While the core game-play is still great, and the graphics are very nice on higher end PC’s, and even some midrange PC’s, (no issues for console users though, of course), limited options in the UI coupled with poor marketing of the game, and a very picky UT community in general have left the game looking a tad underwhelming and the result is that it remains relatively unpopular compared to previous efforts. A quick look at the Xfire online gaming stats page puts it ranked at number 69, compared to UT2004 which still hovers around 43rd place. What compounds things even more is that fewer people playing means quieter servers, and so with empty servers, fewer other players bother playing online. So things are not looking good at all. On the positive side, all the issues could be solved in further patches and, as always, decent custom content produced by the UT community will help make the game more popular (hopefully) with time. As a summary, a decent enough game, but with flaws that put a lot of the hardcore fans off – it’s definitely worth getting at some point, especially with the ever increasing numbers of custom maps and mods, and with fixes released in official patches, but I’m not quite sure if it should be got right now, and at full price.
Save System Review:generally not applicable as it is MP based, but the saving system in place for the ‘single player’ portion works for what it is, although nothing special
Graphics: Nice graphics if your PC can handle it.
Sound: Sound quality is always good with UT games, and this is no exception, with some good sound tracks for maps, and taunts from other players/bots are there as usual.
Bugs: I can’t recall encountering any major bugs, just bad design choices.
Gameplay: This is great as it always has been in UT, I can’t really fault it too much, apart from the odd quirks, weak SP ladder though
Storyline: Not really applicable to a multiplayer only game – maybe in the single player portion, but nobody buys UT just to play the single player ladder. So it’s irrelevant really, but still, the single player isn’t great. The settings for the maps with the Necris themes and the general Unreal universe add to the game though
Reviewers Opinion 2008:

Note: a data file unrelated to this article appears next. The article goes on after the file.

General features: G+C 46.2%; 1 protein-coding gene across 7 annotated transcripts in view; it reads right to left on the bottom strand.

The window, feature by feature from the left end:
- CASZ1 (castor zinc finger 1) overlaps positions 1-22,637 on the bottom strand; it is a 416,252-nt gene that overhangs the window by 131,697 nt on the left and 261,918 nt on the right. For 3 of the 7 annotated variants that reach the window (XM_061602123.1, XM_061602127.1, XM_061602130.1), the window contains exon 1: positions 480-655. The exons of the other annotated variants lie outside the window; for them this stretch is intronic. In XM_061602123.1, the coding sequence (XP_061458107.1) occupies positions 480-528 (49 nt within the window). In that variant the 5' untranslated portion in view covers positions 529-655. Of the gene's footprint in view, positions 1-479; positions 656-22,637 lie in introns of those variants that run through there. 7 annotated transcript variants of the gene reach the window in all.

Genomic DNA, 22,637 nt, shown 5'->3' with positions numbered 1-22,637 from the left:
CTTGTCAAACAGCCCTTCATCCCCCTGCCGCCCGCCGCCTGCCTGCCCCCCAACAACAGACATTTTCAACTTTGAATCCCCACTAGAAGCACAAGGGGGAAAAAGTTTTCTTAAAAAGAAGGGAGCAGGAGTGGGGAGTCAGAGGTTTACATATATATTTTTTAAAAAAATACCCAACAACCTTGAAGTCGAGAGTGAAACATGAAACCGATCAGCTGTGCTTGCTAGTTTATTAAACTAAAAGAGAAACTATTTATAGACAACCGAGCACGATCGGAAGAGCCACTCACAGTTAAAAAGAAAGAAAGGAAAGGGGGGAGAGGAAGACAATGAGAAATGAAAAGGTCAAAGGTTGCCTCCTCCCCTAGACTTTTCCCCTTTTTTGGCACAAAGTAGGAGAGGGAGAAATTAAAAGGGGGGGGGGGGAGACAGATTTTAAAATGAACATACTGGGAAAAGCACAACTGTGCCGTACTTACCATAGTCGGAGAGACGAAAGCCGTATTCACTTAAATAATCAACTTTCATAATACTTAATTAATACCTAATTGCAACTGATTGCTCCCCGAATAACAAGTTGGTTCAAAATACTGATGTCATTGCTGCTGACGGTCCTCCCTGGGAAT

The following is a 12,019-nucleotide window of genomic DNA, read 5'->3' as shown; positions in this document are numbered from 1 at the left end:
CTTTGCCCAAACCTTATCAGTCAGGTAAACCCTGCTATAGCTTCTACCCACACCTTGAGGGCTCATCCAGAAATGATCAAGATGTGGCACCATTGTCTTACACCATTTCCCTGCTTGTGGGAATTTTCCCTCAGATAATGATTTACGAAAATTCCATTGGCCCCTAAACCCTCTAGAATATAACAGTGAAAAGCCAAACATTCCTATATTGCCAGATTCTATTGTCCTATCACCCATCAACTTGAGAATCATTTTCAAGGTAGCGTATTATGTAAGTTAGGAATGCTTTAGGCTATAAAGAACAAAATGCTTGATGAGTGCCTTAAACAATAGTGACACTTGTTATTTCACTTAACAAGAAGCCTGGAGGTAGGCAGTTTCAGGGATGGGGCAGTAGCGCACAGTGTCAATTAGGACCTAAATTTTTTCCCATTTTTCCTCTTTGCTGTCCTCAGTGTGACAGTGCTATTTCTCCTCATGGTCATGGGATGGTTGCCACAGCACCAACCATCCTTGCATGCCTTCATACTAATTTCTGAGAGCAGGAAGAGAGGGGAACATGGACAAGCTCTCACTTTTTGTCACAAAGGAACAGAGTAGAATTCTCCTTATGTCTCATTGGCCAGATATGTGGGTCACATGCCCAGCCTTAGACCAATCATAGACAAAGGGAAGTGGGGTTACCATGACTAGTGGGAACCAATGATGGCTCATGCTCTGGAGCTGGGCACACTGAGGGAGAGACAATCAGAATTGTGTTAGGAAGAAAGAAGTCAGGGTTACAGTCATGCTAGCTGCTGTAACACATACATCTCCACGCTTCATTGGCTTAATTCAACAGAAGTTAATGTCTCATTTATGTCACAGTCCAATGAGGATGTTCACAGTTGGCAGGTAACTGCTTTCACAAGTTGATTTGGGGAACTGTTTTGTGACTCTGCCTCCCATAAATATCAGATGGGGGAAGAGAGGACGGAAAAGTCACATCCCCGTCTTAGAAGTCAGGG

It’s a decent enough game, and indeed I do like it, but I must admit I like it more for the map making than I do actually playing it, although that’s just me. The UI flaws haven’t really affected me too much though, so that has less of an impact on my person opinion. In stock form, the game is worth a grim 70-75% rating to be perfectly honest, but with the patches, and the newer custom content from the Unreal community, it’s good enough for 80-85% at the time of writing. As a compromise, I’ll go with a value in the middle, and say 7.75/10 or 77.5%.
Reviewer Opinion 2010:
This is one game that hasn't held up well. The core of it, the engine itself, still looks nice, but the gameplay itself is old and tired, and the franchise is at an end. Over 2 years on from launch, the Unreal Tournament community has shrunk to nothing. No one is interested in arena style shooters anymore, and UT3 was too poor an effort to sway peoples opinions. In the Xfire game rankings list, UT2004 is still ranked #82, quite good for a game several years old now. But UT3 is only a lowly #168 in terms of hours spent playing it per day. If that is anything to go by, that really does tell you all you need to know about UT3. If you still haven't got it by now, avoid it altogether tbh. The servers will be even more empty than they were just a few months after release. I have updated the overall score to reflect this.
Arbitrary Final Score:
If you like this, you might also like: Unreal Tournament, Unreal Tournament 2004, Quake 3 Arena. Obvious really!